And as I've already said, maybe a really clever script could do something with this. But, let's just say I have deep doubts such a script would ever materialize. And if it doesn't, youre likely staring at a movie that feels like it only exists for the most superficial of reasons, which is not likely to generate much worthy discussion about the topic. So what would be the point? I don't see the great virtue of fighting that fight, when simply developing a new character would seem just as valuable (you know, one that maybe isn't already tainted with decades of misogyny) Or, if you're completely committed to sticking with the retrofitting aspect, how about doing so with a Bourne or a Taken, or something that doesn't feel necessarily 'male'. Whose legacy isn't directly attached to slapping asses and 'no really means yes please'.

Now, this is very different from me saying 'don't turn male characters into woman characters because might fail'. Because I would simultaneously argue that if you take what is arguably one of the most obviously 'male' action movies of our time--Predator--I think you at least have a fighting chance of making this a reboot that makes some kind of sense. There is no good reason that we need to exclude the possibility of a all female SWAT team going into a jungle, and using heavy artillery to mow down an alien Predator. The movie also has some kind of concept which is still fundamentally Predator, regardless of who the cast is. And it has all sorts of potential to usurp those kinds of traditional notions of maleness Predator was peddling--and maybe even parodying--by making it an all female cast. I can at least see the point in this.And it seems feasible since I don't even think you need to wait around for some whip smart script to do it. It could potentially just work on concept alone (obviously, a good script would be ideal, but not as fundamentally necessary)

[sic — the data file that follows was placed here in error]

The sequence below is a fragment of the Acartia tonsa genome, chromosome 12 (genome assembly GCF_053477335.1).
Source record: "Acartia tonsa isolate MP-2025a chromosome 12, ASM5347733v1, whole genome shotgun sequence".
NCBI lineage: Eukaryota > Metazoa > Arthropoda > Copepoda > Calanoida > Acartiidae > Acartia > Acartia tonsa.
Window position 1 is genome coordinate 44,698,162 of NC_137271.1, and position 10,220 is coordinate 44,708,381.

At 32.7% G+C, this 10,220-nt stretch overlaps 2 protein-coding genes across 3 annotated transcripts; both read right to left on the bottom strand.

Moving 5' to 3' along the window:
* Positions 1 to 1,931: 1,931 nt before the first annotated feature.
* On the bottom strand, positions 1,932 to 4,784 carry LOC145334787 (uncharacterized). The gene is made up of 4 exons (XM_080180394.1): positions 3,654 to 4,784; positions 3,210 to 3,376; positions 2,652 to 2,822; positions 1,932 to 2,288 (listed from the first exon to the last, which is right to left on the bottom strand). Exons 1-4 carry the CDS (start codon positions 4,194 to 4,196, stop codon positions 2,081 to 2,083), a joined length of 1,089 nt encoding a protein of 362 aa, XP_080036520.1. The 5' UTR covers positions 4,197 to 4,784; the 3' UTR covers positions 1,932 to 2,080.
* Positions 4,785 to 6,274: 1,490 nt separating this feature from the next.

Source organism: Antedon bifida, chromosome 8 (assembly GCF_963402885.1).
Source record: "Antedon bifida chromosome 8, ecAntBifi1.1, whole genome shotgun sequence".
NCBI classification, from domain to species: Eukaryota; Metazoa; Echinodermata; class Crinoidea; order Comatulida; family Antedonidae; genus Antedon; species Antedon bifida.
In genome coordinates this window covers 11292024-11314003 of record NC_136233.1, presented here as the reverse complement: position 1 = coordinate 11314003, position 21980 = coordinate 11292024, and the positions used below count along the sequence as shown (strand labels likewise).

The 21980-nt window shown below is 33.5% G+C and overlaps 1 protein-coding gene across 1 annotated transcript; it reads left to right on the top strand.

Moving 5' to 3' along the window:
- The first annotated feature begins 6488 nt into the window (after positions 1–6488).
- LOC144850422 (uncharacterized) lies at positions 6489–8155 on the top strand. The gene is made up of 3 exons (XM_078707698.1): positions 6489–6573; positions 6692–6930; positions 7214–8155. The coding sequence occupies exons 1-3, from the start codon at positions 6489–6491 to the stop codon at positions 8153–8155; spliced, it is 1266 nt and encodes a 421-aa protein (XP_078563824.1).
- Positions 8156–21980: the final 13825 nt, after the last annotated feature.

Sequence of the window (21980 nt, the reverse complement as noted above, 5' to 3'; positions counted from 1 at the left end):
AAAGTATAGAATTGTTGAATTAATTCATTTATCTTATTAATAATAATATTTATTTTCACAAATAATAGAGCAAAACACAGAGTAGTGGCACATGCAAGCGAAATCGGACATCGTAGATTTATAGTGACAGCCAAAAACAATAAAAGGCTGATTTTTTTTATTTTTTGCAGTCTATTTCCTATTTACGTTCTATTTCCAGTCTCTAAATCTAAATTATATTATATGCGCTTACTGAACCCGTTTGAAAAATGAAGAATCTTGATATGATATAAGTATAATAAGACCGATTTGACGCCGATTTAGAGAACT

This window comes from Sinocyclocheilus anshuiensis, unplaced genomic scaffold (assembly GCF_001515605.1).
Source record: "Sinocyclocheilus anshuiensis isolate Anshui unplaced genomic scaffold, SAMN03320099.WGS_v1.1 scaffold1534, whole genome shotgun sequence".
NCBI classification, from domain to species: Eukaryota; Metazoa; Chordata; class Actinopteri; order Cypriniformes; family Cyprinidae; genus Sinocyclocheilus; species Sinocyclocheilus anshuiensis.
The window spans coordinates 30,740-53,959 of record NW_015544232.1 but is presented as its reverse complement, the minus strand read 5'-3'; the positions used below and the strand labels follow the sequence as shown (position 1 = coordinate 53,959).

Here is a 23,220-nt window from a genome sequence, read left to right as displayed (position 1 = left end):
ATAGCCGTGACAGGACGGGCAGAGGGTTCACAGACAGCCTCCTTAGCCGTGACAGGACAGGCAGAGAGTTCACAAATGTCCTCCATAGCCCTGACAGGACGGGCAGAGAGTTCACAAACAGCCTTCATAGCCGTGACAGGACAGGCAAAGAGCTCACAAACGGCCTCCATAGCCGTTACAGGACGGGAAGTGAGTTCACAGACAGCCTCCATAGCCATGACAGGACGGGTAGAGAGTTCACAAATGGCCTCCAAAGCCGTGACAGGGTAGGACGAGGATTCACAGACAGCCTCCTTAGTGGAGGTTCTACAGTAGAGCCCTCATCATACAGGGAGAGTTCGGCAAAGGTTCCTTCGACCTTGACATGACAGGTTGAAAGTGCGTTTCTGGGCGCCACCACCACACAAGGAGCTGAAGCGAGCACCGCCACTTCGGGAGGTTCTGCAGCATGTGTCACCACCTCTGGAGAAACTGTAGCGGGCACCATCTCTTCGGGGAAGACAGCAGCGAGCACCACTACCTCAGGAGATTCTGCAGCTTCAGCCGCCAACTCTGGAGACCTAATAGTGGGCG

But, all of this said, if they want to go ahead one day with a female rebrand of Bond, and even if they do so with an completely ass script, I would still support the decision. I'm just laying out my reasoning as to why I think it is a particularly perilous, and probably mostly pointless, one to tackle.

Now as for your examples of Fury Road and Force Awakens, yes both of those are great examples of how females can carry these franchises. And that all the people who gripe from the internet margins can go **** themselves with their petty grievances. But they are also pretty bad examples for what we are talking about. Neither Charlize Thieron or Daisy Ridley were replacing Mad Max or Luke Skywalker. In fact, so much so that both Max and Luke were still in those respective movies, just on the sidelines (and for the record, before you assume otherwise, I personally would be find if they did chose to make these characters women, since I don't think either Mad Max or Skywalker have any particular necessity to be male).

As for mentioning how Catwoman and Elektra were similarly used as canaries in this particular coalmine, and how it's a bull**** reason to not continue trying to make female oriented action movies. Yeah, I agree. 100 percent. And not only was it bull****, but I think it is important to understand how it is likely prophetic about what they would do in this case if it ever happened. Which is why it still needs to be mentioned, as infuriating as it may be.